Did you ever do something bad? Did your parents ever have to come to school for a meeting with your principal? I did something like that. Twice even. One time in 3rd grade another boy and I reenacted wrestling moves we saw Hulk Hogan and the Ultimate Warrior do and my teacher thought we were fighting. Another time, I was riding my skate board near the large glass double doors at the front of the school when I fell on my butt launching my skateboard into one of the floor to ceiling glass panes. If you couldn’t already tell, I was one bad ass kid. 
The difference between getting expelled and getting off the hook can be determined by which label gets used to describe you and your actions. Are you a “good kid who made a mistake” or are you a “menace to society that has to be stopped”? Sociologists use the term labels most often to refer language, symbols, and imagery we use to frame an individual’s behavior. But today I want to talk to you about labeling’s cousin discursive frames.
As has been covered numerous times here in SIF, gender is a social construct ascribed to both males and females. Patricia Hill Collins (1990) argues further that gender operates along side multiple social constructs (race, class, nationality, sexuality) that are enmeshed in a “matrix of domination.” Within this matrix, uneven opportunity structures emerge for individuals who fall into these socially constructed groups. In this post, David Mayeda closes out his series on contemporary slavery by applying Collins’s matrix of domination to a type of work in Chiang Mai, Thailand, where adolescent males and young men are manipulated into commercial sexual exploitation.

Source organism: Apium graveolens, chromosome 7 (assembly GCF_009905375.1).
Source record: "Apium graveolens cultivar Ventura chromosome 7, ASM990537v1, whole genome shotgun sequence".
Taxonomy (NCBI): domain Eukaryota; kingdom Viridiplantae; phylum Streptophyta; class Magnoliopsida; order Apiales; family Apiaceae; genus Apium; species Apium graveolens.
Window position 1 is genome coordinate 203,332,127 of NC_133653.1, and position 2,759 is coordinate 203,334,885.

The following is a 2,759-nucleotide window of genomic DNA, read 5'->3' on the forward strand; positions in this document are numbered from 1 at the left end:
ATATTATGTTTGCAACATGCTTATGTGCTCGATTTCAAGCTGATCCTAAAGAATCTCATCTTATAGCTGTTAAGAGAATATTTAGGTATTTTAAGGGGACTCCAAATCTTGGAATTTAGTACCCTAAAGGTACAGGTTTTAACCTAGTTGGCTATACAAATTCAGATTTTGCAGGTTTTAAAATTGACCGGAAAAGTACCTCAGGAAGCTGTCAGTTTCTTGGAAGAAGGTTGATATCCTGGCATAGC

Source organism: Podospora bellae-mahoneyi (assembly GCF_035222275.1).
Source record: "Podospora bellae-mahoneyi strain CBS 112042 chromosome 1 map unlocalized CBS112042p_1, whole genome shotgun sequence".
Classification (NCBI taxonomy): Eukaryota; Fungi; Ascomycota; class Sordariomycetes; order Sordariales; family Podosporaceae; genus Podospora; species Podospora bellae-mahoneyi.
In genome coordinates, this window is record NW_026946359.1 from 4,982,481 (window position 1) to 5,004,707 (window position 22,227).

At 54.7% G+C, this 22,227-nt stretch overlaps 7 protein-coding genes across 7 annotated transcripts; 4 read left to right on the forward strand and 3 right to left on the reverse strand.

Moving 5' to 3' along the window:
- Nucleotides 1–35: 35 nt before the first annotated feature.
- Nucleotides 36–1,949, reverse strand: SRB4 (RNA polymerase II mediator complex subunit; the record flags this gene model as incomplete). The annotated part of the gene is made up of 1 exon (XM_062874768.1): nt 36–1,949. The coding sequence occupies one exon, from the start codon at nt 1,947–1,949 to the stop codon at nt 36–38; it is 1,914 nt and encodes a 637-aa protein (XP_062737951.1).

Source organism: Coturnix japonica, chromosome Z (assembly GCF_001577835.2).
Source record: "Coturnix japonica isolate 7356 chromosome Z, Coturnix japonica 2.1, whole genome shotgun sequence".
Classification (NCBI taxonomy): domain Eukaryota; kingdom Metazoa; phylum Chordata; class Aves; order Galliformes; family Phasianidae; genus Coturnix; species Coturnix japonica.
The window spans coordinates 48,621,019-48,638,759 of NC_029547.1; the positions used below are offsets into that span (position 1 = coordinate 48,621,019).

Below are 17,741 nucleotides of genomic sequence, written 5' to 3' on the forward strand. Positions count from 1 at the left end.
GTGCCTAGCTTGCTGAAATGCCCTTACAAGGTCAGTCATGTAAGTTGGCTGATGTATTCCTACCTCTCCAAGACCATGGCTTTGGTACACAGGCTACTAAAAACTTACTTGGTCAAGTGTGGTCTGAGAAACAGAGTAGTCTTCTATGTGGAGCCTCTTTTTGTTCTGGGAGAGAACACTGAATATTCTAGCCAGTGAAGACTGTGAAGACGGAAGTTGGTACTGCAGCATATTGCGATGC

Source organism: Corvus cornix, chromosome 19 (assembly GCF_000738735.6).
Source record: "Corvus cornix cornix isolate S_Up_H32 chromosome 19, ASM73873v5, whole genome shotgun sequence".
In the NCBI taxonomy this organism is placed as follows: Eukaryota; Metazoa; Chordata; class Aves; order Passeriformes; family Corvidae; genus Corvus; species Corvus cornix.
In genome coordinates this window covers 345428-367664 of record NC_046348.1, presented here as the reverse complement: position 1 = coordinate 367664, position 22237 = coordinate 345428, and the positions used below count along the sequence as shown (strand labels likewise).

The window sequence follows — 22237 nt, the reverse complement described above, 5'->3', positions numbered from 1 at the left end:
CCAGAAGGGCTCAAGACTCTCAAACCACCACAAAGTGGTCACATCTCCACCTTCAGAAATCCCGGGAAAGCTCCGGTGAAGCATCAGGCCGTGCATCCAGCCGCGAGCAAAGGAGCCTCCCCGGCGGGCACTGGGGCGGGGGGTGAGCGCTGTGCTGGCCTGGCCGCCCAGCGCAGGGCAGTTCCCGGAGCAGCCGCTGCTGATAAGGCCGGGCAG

On the third night of our anti-slavery tour in Thailand, our group was being led through one of Bangkok’s red light districts. In this environment, sex was not the only thing being sold on the cheap. Tourists could cheaply purchase all kind of things – clothes, weapons, luggage, electronics. Though this was a work trip, the one leisure item I wanted to purchase was a pair of focus mitts for kickboxing. Some popped into my vision and I checked them out. Within a minute, the salesperson dropped his price from 2500 to 1000 baht (about $32 USD).
At that moment, the situation’s realness hit me, and I had a rather uninsightful but powerful reminder of why I was on this trip – to problematize the commodification of human life. We are all commodified to some degree. If you’ve held a job, you and your work skills were commodified as labor. But what if you were the object being commodified, if your body was being sold and your choice to be sold for someone else’s pleasure was minimized, even erased? This is the reality that characterizes sex workers’ lives across the world.
Similar to other countries, Thailand’s commercial sex industry preys on the young and vulnerable. Most of those exploited are young women who might exert elements of choice when working in this environment, though “choice” is minimized by poverty, familial and cultural expectations tied to gender and birth order, and limited employment options. Within this matrix of domination, other women are fully controlled as sex slaves, given literally no choice. This industry also victimizes young men and adolescent boys whose choices are manipulated.
Illustrating that males and females can both be feminized (or masculinized), “boy bars” exist catering to wealthier men from predominantly western countries. The males who work in these bars are typically heterosexual but play a more effeminate role to improve their chances of attracting foreign men who pay for their sexual services. In this context, the Asian males, like their female counterparts in the commercial sex industry, are a commodified form of erotica for the privileged western male consumers (see hooks, 1992)….